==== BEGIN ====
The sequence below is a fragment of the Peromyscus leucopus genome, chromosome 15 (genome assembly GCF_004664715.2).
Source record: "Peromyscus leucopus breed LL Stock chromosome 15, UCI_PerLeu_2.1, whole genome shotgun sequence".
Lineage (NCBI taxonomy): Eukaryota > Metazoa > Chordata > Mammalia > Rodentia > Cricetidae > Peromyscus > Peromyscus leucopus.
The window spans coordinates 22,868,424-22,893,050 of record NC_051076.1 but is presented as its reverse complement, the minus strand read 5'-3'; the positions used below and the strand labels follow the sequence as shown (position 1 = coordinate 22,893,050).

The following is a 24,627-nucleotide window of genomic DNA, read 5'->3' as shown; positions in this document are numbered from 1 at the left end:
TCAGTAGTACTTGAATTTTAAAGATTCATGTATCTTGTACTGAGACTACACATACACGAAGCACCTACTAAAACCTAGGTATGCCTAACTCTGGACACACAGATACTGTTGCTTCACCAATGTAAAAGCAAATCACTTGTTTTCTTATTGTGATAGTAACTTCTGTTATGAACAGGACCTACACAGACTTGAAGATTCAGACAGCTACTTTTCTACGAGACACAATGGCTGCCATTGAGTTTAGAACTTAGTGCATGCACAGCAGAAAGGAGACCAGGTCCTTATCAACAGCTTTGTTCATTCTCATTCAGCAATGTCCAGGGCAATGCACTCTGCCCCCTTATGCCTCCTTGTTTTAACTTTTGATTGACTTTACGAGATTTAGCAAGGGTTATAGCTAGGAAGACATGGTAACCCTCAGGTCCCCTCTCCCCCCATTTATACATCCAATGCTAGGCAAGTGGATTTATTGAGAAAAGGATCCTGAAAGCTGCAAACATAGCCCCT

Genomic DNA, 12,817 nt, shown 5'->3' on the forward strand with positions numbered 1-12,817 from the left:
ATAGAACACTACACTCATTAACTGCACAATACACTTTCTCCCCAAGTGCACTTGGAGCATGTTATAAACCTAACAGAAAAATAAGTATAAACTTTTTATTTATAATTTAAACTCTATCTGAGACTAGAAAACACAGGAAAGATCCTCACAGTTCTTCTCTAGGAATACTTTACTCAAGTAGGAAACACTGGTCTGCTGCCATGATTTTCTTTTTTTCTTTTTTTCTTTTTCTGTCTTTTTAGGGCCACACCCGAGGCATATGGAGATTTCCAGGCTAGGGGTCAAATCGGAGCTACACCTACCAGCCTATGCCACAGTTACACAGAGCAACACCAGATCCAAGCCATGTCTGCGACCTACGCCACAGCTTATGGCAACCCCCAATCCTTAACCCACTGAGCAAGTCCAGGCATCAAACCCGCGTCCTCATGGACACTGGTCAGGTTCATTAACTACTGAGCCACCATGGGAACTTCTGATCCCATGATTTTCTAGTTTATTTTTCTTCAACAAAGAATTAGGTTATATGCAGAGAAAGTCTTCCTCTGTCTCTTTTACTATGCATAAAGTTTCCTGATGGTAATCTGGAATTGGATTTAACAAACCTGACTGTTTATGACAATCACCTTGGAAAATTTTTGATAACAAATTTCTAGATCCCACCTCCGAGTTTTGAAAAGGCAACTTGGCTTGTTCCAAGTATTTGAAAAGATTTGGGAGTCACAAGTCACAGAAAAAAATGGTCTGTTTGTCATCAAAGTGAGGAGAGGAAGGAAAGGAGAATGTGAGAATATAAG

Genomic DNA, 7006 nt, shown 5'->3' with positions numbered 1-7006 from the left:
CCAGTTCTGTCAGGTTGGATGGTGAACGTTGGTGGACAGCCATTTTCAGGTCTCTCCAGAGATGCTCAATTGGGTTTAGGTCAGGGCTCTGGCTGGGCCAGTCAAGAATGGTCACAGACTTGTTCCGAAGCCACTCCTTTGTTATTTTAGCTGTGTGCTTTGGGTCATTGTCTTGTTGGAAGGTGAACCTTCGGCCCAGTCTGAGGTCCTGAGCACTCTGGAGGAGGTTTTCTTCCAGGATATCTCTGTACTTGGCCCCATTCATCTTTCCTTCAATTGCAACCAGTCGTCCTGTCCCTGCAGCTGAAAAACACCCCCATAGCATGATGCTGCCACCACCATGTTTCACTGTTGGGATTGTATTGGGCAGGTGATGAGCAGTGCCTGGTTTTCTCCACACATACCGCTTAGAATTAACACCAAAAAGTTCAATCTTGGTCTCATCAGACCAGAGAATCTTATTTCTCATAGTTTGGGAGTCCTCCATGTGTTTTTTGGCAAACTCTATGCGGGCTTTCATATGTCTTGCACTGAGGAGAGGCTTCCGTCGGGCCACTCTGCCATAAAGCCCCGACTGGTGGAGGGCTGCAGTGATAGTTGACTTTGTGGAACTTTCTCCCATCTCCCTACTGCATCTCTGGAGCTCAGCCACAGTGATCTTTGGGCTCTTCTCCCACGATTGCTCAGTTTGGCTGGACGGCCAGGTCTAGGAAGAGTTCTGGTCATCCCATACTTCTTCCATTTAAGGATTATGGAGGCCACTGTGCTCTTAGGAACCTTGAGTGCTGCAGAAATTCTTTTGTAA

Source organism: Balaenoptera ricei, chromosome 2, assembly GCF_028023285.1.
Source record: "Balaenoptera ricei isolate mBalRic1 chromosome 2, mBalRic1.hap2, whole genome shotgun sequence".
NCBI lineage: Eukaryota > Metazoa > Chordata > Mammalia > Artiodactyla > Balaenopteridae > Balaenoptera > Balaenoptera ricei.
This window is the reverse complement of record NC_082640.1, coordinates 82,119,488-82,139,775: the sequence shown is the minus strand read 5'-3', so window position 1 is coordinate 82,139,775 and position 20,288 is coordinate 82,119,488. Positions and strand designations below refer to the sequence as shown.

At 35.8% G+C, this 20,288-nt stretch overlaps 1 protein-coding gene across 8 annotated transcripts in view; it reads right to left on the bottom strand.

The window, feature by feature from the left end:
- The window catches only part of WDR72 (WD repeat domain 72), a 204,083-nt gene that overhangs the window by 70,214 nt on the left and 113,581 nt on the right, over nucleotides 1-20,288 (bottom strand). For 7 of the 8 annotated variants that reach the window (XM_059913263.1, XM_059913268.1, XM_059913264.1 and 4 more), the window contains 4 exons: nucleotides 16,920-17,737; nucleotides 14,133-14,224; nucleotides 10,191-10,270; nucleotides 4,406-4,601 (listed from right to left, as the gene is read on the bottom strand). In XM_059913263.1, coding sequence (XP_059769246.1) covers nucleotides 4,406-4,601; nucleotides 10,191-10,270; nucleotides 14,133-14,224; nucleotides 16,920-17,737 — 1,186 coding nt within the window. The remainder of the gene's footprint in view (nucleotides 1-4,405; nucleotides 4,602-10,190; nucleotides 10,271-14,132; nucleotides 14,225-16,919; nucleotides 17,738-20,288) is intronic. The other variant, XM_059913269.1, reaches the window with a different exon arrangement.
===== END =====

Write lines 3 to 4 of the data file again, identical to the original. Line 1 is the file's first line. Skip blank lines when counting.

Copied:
Lineage (NCBI taxonomy): Eukaryota > Metazoa > Chordata > Mammalia > Rodentia > Cricetidae > Peromyscus > Peromyscus leucopus.
The window spans coordinates 22,868,424-22,893,050 of record NC_051076.1 but is presented as its reverse complement, the minus strand read 5'-3'; the positions used below and the strand labels follow the sequence as shown (position 1 = coordinate 22,893,050).